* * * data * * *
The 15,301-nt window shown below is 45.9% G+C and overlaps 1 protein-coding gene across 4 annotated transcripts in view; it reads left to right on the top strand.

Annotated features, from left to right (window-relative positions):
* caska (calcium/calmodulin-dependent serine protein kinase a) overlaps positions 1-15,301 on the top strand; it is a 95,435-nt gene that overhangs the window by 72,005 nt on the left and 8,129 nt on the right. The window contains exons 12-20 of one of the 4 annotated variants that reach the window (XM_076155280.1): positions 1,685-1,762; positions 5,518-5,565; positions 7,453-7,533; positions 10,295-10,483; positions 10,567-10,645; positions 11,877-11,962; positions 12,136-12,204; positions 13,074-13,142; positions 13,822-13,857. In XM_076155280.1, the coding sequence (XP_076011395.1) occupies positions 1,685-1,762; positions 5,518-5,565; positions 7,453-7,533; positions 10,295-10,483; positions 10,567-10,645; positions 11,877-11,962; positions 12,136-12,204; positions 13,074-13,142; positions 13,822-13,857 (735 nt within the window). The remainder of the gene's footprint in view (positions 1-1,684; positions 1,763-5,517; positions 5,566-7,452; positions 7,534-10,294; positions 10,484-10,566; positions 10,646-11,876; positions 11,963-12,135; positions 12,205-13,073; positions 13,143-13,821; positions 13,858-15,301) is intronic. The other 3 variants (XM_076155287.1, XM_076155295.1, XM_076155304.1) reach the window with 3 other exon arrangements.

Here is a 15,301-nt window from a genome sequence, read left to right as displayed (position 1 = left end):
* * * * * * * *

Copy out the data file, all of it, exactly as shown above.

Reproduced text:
The 15,301-nt window shown below is 45.9% G+C and overlaps 1 protein-coding gene across 4 annotated transcripts in view; it reads left to right on the top strand.

Annotated features, from left to right (window-relative positions):
* caska (calcium/calmodulin-dependent serine protein kinase a) overlaps positions 1-15,301 on the top strand; it is a 95,435-nt gene that overhangs the window by 72,005 nt on the left and 8,129 nt on the right. The window contains exons 12-20 of one of the 4 annotated variants that reach the window (XM_076155280.1): positions 1,685-1,762; positions 5,518-5,565; positions 7,453-7,533; positions 10,295-10,483; positions 10,567-10,645; positions 11,877-11,962; positions 12,136-12,204; positions 13,074-13,142; positions 13,822-13,857. In XM_076155280.1, the coding sequence (XP_076011395.1) occupies positions 1,685-1,762; positions 5,518-5,565; positions 7,453-7,533; positions 10,295-10,483; positions 10,567-10,645; positions 11,877-11,962; positions 12,136-12,204; positions 13,074-13,142; positions 13,822-13,857 (735 nt within the window). The remainder of the gene's footprint in view (positions 1-1,684; positions 1,763-5,517; positions 5,566-7,452; positions 7,534-10,294; positions 10,484-10,566; positions 10,646-11,876; positions 11,963-12,135; positions 12,205-13,073; positions 13,143-13,821; positions 13,858-15,301) is intronic. The other 3 variants (XM_076155287.1, XM_076155295.1, XM_076155304.1) reach the window with 3 other exon arrangements.

Here is a 15,301-nt window from a genome sequence, read left to right as displayed (position 1 = left end):